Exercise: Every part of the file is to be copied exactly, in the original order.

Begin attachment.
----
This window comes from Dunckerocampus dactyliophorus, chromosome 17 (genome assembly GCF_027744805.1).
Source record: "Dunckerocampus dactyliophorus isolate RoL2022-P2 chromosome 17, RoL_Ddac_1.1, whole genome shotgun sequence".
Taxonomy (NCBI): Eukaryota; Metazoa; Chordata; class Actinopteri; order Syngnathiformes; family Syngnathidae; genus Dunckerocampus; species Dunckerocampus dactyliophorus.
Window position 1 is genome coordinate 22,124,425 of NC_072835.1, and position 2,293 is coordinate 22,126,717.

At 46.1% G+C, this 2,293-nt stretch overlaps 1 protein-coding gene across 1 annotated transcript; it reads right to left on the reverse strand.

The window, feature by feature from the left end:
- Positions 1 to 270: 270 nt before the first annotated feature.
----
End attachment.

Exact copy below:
This window comes from Dunckerocampus dactyliophorus, chromosome 17 (genome assembly GCF_027744805.1).
Source record: "Dunckerocampus dactyliophorus isolate RoL2022-P2 chromosome 17, RoL_Ddac_1.1, whole genome shotgun sequence".
Taxonomy (NCBI): Eukaryota; Metazoa; Chordata; class Actinopteri; order Syngnathiformes; family Syngnathidae; genus Dunckerocampus; species Dunckerocampus dactyliophorus.
Window position 1 is genome coordinate 22,124,425 of NC_072835.1, and position 2,293 is coordinate 22,126,717.

At 46.1% G+C, this 2,293-nt stretch overlaps 1 protein-coding gene across 1 annotated transcript; it reads right to left on the reverse strand.

The window, feature by feature from the left end:
- Positions 1 to 270: 270 nt before the first annotated feature.